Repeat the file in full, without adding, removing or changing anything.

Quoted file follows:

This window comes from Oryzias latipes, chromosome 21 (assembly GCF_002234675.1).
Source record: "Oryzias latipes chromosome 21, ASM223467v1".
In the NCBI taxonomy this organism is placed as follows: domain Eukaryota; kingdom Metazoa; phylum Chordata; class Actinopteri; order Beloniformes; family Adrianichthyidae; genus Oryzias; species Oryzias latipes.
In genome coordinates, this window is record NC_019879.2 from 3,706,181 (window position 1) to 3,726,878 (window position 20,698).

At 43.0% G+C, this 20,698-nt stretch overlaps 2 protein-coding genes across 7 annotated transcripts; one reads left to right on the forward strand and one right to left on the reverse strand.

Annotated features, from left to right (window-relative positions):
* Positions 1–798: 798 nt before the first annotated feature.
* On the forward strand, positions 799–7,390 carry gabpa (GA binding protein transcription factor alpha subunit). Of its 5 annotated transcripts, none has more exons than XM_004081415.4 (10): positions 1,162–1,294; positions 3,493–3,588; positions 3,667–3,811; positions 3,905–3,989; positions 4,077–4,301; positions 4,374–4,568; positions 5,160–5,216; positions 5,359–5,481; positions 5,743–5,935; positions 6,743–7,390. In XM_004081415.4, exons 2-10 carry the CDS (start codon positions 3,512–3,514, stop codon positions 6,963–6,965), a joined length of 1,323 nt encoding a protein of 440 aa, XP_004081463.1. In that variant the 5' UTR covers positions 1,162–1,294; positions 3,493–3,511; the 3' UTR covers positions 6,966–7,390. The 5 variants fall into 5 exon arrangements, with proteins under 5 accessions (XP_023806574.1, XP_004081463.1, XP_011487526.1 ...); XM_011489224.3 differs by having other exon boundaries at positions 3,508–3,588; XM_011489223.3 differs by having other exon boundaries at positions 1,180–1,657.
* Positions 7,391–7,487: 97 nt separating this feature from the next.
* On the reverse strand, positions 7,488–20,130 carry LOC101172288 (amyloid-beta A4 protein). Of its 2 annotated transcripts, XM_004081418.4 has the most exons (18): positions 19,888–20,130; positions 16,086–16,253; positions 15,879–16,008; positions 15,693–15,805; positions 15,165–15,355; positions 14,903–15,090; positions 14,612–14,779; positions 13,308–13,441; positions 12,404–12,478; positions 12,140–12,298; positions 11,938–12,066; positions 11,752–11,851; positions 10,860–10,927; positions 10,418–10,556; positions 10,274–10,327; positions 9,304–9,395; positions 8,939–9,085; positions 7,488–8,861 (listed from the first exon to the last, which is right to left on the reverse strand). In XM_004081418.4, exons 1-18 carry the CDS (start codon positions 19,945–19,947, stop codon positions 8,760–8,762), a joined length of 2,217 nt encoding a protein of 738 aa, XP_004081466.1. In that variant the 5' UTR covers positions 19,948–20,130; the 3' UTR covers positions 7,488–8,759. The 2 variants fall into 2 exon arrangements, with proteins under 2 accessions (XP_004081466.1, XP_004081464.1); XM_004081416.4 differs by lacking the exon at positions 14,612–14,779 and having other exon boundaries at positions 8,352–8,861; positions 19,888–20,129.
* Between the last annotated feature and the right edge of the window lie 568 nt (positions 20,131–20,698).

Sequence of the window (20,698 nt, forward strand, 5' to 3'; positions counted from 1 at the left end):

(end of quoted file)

This window comes from Oryzias latipes, chromosome 21 (assembly GCF_002234675.1).
Source record: "Oryzias latipes chromosome 21, ASM223467v1".
In the NCBI taxonomy this organism is placed as follows: domain Eukaryota; kingdom Metazoa; phylum Chordata; class Actinopteri; order Beloniformes; family Adrianichthyidae; genus Oryzias; species Oryzias latipes.
In genome coordinates, this window is record NC_019879.2 from 3,706,181 (window position 1) to 3,726,878 (window position 20,698).

At 43.0% G+C, this 20,698-nt stretch overlaps 2 protein-coding genes across 7 annotated transcripts; one reads left to right on the forward strand and one right to left on the reverse strand.

Annotated features, from left to right (window-relative positions):
* Positions 1–798: 798 nt before the first annotated feature.
* On the forward strand, positions 799–7,390 carry gabpa (GA binding protein transcription factor alpha subunit). Of its 5 annotated transcripts, none has more exons than XM_004081415.4 (10): positions 1,162–1,294; positions 3,493–3,588; positions 3,667–3,811; positions 3,905–3,989; positions 4,077–4,301; positions 4,374–4,568; positions 5,160–5,216; positions 5,359–5,481; positions 5,743–5,935; positions 6,743–7,390. In XM_004081415.4, exons 2-10 carry the CDS (start codon positions 3,512–3,514, stop codon positions 6,963–6,965), a joined length of 1,323 nt encoding a protein of 440 aa, XP_004081463.1. In that variant the 5' UTR covers positions 1,162–1,294; positions 3,493–3,511; the 3' UTR covers positions 6,966–7,390. The 5 variants fall into 5 exon arrangements, with proteins under 5 accessions (XP_023806574.1, XP_004081463.1, XP_011487526.1 ...); XM_011489224.3 differs by having other exon boundaries at positions 3,508–3,588; XM_011489223.3 differs by having other exon boundaries at positions 1,180–1,657.
* Positions 7,391–7,487: 97 nt separating this feature from the next.
* On the reverse strand, positions 7,488–20,130 carry LOC101172288 (amyloid-beta A4 protein). Of its 2 annotated transcripts, XM_004081418.4 has the most exons (18): positions 19,888–20,130; positions 16,086–16,253; positions 15,879–16,008; positions 15,693–15,805; positions 15,165–15,355; positions 14,903–15,090; positions 14,612–14,779; positions 13,308–13,441; positions 12,404–12,478; positions 12,140–12,298; positions 11,938–12,066; positions 11,752–11,851; positions 10,860–10,927; positions 10,418–10,556; positions 10,274–10,327; positions 9,304–9,395; positions 8,939–9,085; positions 7,488–8,861 (listed from the first exon to the last, which is right to left on the reverse strand). In XM_004081418.4, exons 1-18 carry the CDS (start codon positions 19,945–19,947, stop codon positions 8,760–8,762), a joined length of 2,217 nt encoding a protein of 738 aa, XP_004081466.1. In that variant the 5' UTR covers positions 19,948–20,130; the 3' UTR covers positions 7,488–8,759. The 2 variants fall into 2 exon arrangements, with proteins under 2 accessions (XP_004081466.1, XP_004081464.1); XM_004081416.4 differs by lacking the exon at positions 14,612–14,779 and having other exon boundaries at positions 8,352–8,861; positions 19,888–20,129.
* Between the last annotated feature and the right edge of the window lie 568 nt (positions 20,131–20,698).

Sequence of the window (20,698 nt, forward strand, 5' to 3'; positions counted from 1 at the left end):